It’s funny, anyone with a stereotypical image of Darwin would never think of him as an emotional man, yet every indication is that he was. And although I am not an expert regarding his later years, it seems that even though he was a bit on the reserved side, he felt emotions very deeply. Today, August 3rd, we see a window – both directly and indirectly (through a side trip in his Autobiography) – into some of Darwin’s emotions.
The day started with the Beagle getting stuck in the shallow mud of the Río de la Plata.
“In the morning watch, before it was daylight, the Beagle stood too close in-shore & stuck her stern fast about a foot in the mud.— With a little patience & mæneuvering they got her off, & two whale boats being lowered to sound the bank ahead, we soon gained the channel.—
“The navigation of the Plata is difficult, owing to there being no landmarks, the water generally shoal & running in currents & the number of banks in the whole course.— We saw several old wrecks which now serve as buoys to guide other ships.— “It is an ill wind which blows nobody any good”.” (Aug 3)
Interesting use of a quote here – it took me a couple of readings to see what he was saying and it led me down several paths that I thought I’d write about today.
(1) The quote about an “ill wind” is an old sailors’ idiom. It is typically used to refer to a situation where someone benefits from the misfortune of others (because it would be a rare case indeed if an “ill wind” blew “nobody any good”). So what he means here is that the misfortune of those ships that were wrecked benefits the ships that come after – by showing where the dangerous shoals are. (The weather conditions and shallow waters made the Río de la Plata a home to numerous shipwrecks.)
A wreck near Montevideo (From the English Banks Project (pdf file) – a shipwreck salvage operation in the Río de la Plata. This project notes that there are over a thousand wrecks in the river within one small area known as the English Banks.)
(2) Ironically, in a few days Darwin would experience a true “ill wind” – one of the “pamperos” mentioned a couple of days ago. As these are common in the region, there is a good possibility that some of the wrecks were literally caused by this “ill wind”.
(3) Shakespeare used a version of this quote back in the 1500’s in Henry VI, writing, ” Ill blows the wind that profits nobody”. Darwin had almost certainly read that play, and he refers to the Bard a couple of times in his Autobiography. Interestingly his views change with time. Writing about his schooling in the years before the Beagle voyage he writes:
“With respect to diversified tastes, independently of science, I was fond of reading various books, and I used to sit for hours reading the historical plays of Shakespeare, generally in an old window in the thick walls of the school. I read also other poetry, such as the recently published poems of Byron, Scott, and Thomson’s Seasons.” (Autobiography, describing his early school years)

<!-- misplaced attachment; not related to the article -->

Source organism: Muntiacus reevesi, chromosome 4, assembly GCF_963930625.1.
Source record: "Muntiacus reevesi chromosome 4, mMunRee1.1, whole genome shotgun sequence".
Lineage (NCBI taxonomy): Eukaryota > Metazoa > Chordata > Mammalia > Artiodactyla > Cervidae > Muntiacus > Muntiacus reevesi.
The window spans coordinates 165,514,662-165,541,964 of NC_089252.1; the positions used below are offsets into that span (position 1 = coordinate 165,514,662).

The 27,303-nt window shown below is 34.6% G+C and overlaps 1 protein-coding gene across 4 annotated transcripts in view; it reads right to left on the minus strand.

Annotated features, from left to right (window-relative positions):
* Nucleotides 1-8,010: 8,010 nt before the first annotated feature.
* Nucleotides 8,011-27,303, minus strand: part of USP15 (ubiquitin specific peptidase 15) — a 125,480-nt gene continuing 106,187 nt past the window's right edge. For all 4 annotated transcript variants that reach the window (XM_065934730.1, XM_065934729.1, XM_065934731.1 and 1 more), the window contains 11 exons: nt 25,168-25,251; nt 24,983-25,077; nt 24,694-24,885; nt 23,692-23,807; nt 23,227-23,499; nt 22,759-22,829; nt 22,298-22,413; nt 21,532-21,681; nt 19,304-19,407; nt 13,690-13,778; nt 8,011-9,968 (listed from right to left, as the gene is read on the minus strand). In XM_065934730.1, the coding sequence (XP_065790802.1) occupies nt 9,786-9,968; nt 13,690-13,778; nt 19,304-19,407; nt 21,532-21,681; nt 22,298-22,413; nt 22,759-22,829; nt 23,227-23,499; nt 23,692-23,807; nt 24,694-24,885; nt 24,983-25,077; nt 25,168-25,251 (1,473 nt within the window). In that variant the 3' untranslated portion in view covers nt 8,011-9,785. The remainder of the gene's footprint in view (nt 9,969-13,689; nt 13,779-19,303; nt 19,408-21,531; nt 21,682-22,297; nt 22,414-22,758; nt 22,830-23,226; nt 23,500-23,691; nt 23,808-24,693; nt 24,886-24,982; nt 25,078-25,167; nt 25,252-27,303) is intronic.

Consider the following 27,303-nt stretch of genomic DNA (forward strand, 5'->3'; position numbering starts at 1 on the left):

William Shakespeare by John Taylor (?) 1610
It is probably not atypical that an educated man, such as Darwin, had read and enjoyed Shakespeare and other poets and playwrights. But Darwin, never willing to do (or believe) something just because he was supposed to, has a different view of Shakespeare in later life:
“I have said that in one respect my mind has changed during the last twenty or thirty years. Up to the age of thirty, or beyond it, poetry of many kinds, such as the works of Milton, Gray, Byron, Wordsworth, Coleridge, and Shelley, gave me great pleasure, and even as a schoolboy I took intense delight in Shakespeare, especially in the historical plays. I have also said that formerly pictures gave me considerable, and music very great delight. But now for many years I cannot endure to read a line of poetry: I have tried lately to read Shakespeare, and found it so intolerably dull that it nauseated me.” (Autobiography, describing his later life)
Okay Darwin, now tell us what you really think…
(4) One last thing I find interesting about this quote is that it is often attributed to sailors. The fact that Darwin uses it here seems to say loads about how he feels like he is part of the crew and that he has adapted to the “culture” of being a sailor.
After returning to Montevideo later in the evening Darwin made his feelings about the aggressive gunboat from the day before quite clear:
“We arrived at M Video after sunset, & the Captain immediately went on board the Druid.— He has returned & brings the news, that the Druid will tomorrow morning sail for Buenos Ayres, & demand an apology for their conduct to us.— Oh I hope the Guard-ship will fire a gun at the Frigate; if she does, it will be her last day above water.” (Aug 3)
Go get ’em Charlie – add another “buoy” to the river to serve as a sign to others. After all, “It is an ill wind that blows nobody any good”! (RJV)